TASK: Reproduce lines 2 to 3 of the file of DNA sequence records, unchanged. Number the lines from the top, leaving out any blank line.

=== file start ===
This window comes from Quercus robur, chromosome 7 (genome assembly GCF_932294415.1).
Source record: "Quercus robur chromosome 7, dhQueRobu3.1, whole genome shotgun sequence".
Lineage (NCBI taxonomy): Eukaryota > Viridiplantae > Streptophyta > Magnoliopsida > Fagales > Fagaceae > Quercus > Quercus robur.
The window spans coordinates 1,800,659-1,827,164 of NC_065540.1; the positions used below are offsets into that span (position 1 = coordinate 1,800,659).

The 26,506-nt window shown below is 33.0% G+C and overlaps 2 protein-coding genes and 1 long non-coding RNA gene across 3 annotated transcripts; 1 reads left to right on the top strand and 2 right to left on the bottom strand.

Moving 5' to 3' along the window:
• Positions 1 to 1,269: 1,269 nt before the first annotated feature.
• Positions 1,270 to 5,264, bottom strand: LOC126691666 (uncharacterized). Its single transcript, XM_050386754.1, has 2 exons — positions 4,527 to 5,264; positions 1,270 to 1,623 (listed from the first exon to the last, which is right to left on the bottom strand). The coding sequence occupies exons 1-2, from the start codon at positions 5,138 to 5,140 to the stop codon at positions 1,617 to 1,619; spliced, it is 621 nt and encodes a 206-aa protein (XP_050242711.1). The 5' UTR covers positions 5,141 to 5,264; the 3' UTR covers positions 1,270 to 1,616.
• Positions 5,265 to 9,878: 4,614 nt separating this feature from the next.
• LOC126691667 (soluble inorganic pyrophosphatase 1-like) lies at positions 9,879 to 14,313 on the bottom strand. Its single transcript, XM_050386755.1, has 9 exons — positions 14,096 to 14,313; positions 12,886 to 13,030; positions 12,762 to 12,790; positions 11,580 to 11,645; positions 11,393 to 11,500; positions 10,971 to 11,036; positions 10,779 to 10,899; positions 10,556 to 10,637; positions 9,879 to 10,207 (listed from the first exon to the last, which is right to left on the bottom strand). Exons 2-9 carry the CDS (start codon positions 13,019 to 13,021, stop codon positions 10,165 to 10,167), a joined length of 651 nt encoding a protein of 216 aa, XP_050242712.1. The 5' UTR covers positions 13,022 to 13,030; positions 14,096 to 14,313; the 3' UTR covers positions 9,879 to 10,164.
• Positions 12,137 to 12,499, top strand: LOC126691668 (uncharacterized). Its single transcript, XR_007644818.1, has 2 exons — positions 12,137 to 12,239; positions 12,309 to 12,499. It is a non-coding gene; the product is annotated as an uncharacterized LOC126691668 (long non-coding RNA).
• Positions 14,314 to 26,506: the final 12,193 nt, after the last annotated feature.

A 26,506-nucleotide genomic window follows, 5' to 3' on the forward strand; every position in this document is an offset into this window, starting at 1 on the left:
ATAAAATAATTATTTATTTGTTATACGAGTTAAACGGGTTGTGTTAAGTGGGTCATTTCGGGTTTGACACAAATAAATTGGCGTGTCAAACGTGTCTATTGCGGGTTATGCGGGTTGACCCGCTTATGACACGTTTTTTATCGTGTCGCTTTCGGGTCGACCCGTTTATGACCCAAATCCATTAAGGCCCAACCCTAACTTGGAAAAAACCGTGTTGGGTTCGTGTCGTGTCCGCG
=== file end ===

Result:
Source record: "Quercus robur chromosome 7, dhQueRobu3.1, whole genome shotgun sequence".
Lineage (NCBI taxonomy): Eukaryota > Viridiplantae > Streptophyta > Magnoliopsida > Fagales > Fagaceae > Quercus > Quercus robur.